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1. Commits to the Roles and Responsibility of Mentoring

  • Dedicates regular time to the mentee
  • Assists the mentee despite obstacles
  • Models self-reflection and self-assessment

2. Accepts the Beginning Teacher as a Developing

  • Professional Understands the common problems of beginning teachers
  • Applies theories of adult learning
  • Anticipates the needs of the mentee

3. Reflects on Interpersonal Communications and Decisions

  • Reflects on what, where, when, and how to communicate with mentee
  • Adjusts communication style to needs of the mentee
  • Respects the confidentiality of the relationship
  • Discusses one's own professional challenges
  • Models effective helping relationship skills

4. Serves as an Instructional Coach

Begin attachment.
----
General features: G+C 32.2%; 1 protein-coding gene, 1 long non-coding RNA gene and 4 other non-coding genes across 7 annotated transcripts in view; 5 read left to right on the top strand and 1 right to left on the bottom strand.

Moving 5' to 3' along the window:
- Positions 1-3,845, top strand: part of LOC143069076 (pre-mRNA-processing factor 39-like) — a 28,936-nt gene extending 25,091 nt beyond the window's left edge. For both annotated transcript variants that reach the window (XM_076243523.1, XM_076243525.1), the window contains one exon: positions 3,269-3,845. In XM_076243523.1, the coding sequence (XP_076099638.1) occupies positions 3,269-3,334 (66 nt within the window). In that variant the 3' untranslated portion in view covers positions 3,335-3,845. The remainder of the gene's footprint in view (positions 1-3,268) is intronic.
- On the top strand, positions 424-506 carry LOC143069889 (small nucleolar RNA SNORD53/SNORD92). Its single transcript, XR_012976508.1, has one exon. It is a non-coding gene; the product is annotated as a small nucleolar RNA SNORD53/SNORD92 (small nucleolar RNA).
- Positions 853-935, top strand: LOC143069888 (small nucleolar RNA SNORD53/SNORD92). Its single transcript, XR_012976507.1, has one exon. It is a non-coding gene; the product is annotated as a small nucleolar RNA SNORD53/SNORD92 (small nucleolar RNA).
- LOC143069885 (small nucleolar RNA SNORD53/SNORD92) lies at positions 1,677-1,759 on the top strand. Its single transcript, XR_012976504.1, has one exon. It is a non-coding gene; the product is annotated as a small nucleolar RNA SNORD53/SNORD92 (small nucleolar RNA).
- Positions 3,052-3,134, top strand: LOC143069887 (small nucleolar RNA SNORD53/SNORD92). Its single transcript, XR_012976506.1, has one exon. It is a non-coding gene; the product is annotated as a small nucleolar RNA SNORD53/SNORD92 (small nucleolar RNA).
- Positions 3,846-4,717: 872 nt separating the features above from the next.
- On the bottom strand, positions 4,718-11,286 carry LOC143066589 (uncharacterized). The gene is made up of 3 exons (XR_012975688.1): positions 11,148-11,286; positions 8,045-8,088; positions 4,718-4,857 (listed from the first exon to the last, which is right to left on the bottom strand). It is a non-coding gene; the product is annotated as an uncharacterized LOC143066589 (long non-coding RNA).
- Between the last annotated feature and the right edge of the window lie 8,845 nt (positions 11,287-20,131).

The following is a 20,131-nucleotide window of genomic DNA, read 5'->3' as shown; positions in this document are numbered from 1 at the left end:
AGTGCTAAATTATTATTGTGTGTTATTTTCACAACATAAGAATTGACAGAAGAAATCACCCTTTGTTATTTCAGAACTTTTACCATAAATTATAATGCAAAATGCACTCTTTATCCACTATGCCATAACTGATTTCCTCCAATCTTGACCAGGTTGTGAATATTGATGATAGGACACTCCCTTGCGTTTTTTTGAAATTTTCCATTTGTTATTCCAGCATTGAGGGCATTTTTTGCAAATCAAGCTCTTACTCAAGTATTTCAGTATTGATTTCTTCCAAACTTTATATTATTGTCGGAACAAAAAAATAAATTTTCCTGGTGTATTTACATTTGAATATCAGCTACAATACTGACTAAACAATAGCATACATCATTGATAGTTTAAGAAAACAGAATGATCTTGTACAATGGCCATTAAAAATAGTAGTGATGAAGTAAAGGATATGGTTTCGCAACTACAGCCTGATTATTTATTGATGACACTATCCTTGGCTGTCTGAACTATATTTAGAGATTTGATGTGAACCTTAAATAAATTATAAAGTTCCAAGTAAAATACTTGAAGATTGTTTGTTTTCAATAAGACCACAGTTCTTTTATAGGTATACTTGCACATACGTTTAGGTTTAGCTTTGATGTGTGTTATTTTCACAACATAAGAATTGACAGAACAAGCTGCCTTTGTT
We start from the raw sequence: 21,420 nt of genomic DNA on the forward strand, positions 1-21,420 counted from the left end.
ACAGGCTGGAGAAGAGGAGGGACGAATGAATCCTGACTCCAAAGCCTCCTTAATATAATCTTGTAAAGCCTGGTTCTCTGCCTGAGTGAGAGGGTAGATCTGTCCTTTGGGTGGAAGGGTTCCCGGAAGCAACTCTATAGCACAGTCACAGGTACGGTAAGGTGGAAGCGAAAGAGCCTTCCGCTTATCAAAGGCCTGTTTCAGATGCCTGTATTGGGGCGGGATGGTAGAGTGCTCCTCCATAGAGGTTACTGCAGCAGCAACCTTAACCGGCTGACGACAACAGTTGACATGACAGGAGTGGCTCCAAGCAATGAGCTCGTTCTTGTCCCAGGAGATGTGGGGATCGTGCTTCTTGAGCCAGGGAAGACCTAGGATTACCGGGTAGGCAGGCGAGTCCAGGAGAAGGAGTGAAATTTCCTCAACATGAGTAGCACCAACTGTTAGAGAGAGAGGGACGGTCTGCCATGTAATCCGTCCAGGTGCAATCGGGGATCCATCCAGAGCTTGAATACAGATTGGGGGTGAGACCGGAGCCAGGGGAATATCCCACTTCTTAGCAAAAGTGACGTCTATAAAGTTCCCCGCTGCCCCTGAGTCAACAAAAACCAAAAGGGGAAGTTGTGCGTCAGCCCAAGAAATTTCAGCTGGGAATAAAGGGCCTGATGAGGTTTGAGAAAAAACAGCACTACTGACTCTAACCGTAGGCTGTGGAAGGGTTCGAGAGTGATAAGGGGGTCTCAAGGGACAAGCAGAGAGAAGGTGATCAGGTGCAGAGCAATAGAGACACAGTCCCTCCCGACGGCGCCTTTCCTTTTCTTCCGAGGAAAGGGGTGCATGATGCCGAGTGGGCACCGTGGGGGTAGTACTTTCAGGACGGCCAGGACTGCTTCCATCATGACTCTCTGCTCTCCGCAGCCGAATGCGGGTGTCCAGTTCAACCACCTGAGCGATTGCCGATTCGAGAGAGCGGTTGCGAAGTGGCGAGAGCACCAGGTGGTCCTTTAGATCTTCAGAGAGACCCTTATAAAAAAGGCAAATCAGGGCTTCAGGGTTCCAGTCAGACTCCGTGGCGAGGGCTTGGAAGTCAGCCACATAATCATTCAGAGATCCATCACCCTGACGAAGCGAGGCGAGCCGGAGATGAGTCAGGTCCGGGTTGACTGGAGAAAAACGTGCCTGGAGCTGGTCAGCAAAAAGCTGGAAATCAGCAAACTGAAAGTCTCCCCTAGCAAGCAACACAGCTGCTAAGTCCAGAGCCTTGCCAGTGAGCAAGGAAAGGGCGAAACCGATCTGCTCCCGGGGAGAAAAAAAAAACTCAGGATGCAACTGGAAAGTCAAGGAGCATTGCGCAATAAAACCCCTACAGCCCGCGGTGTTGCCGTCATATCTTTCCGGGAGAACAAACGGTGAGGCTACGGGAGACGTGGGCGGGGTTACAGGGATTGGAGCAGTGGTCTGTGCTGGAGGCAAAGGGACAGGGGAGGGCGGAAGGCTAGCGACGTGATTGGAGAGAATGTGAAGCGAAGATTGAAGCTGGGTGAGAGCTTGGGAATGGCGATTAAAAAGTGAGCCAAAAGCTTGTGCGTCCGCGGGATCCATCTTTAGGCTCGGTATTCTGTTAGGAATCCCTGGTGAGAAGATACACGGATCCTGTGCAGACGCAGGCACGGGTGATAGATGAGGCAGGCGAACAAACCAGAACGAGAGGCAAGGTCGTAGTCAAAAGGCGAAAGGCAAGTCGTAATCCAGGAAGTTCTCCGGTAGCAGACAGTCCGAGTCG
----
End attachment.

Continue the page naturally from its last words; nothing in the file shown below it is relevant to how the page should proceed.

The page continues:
• Engages the mentee in team planning and teaching whenever possible
  • Has knowledge of effective teaching practices
  • Models openness to new ideas and instructional practices
  • Uses clinical cycle of instructional support

5. Models a Commitment to Personal and Professional Growth

  • Lives the life of a learner
  • Sees the mentee as a fellow student of teaching and learning
  • Pursues own professional growth opportunities
  • Advises mentee on professional growth opportunities

6. Communicates Hope and Optimism for the Future

  • Encourages and praises the mentee
  • Holds and communicates high expectations for the mentee
  • Shows positive attitude toward the teaching profession
  • Avoids criticism of students, parents, and colleagues
  • Models personal and professional self-efficacy

7. Commitment to School Improvement

  • Leads curriculum/program improvements
  • Offers/facilitates professional development opportunities
  • Completes district special projects
  • Teacher leader/change agent

Adapted from work of James B. Rowley, University of Dayton